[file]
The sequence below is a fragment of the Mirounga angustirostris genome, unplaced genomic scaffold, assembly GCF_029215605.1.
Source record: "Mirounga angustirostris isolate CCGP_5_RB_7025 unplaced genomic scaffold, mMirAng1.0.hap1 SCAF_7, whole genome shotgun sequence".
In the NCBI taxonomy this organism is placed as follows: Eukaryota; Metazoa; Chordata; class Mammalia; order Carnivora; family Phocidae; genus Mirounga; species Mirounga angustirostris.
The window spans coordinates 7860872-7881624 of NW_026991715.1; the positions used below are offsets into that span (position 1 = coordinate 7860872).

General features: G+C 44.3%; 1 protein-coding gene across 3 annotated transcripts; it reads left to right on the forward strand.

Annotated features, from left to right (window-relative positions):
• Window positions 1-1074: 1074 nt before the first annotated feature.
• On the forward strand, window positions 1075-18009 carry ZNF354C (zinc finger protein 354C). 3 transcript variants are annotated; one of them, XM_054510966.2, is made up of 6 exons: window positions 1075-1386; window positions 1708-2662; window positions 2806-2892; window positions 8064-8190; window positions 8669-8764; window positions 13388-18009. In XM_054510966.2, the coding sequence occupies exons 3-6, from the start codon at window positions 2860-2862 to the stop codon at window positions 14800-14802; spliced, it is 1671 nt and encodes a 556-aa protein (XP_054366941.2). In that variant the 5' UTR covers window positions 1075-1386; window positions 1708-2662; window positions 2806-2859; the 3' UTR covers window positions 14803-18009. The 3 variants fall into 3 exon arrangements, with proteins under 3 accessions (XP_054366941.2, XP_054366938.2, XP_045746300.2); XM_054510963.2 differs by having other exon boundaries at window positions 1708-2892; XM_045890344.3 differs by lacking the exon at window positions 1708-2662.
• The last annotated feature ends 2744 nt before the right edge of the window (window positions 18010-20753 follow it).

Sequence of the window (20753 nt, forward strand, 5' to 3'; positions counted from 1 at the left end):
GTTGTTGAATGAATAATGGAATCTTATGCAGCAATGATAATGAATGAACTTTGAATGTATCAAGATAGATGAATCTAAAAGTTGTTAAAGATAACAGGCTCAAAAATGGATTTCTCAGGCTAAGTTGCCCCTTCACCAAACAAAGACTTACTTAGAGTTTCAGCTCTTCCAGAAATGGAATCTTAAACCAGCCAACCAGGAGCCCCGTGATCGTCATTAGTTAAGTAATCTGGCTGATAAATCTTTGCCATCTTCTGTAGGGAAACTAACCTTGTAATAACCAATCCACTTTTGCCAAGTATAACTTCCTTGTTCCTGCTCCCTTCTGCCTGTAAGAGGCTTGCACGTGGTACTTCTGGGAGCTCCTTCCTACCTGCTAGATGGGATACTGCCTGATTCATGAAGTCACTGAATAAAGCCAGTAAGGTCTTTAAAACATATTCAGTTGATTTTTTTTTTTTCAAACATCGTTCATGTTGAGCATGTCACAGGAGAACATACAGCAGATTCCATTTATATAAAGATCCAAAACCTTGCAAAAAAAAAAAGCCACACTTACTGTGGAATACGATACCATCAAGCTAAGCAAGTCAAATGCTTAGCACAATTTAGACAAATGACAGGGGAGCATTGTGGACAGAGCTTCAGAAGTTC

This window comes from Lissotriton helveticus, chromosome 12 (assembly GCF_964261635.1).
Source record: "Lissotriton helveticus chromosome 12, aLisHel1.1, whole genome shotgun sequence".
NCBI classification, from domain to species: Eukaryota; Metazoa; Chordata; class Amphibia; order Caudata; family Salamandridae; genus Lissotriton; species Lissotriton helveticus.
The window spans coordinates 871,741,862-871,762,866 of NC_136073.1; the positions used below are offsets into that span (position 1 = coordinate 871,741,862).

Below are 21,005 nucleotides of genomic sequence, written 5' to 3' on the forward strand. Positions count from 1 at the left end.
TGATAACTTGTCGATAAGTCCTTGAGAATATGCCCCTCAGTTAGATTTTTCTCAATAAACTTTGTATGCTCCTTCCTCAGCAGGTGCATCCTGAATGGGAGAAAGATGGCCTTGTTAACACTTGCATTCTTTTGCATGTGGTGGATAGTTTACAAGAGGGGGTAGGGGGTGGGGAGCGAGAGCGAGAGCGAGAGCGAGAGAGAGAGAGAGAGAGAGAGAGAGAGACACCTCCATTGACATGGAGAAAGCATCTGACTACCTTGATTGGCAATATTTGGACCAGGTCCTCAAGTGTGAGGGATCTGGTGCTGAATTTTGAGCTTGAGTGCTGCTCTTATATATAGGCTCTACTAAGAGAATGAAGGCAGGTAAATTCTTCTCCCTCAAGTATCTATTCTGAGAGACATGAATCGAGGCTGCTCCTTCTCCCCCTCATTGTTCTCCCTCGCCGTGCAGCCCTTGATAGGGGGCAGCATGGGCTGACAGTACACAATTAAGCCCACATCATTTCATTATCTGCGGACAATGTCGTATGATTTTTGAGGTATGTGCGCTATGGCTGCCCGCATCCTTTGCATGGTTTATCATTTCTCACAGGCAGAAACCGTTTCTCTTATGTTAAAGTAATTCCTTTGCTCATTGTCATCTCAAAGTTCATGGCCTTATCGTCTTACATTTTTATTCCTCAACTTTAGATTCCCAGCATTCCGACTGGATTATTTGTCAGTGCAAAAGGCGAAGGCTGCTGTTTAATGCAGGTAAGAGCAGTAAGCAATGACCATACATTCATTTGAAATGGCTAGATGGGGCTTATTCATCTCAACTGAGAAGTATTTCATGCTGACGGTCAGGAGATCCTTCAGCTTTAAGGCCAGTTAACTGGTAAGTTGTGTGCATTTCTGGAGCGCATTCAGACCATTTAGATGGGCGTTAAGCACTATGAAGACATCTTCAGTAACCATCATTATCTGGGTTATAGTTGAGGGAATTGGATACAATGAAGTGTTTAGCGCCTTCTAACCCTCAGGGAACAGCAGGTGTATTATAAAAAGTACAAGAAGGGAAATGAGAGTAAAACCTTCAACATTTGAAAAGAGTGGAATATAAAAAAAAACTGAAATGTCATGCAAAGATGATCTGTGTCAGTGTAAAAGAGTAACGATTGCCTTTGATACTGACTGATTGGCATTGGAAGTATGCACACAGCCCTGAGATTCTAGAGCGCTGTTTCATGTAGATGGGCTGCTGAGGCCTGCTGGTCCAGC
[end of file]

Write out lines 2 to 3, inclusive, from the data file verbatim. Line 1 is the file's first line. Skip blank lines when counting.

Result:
Source record: "Mirounga angustirostris isolate CCGP_5_RB_7025 unplaced genomic scaffold, mMirAng1.0.hap1 SCAF_7, whole genome shotgun sequence".
In the NCBI taxonomy this organism is placed as follows: Eukaryota; Metazoa; Chordata; class Mammalia; order Carnivora; family Phocidae; genus Mirounga; species Mirounga angustirostris.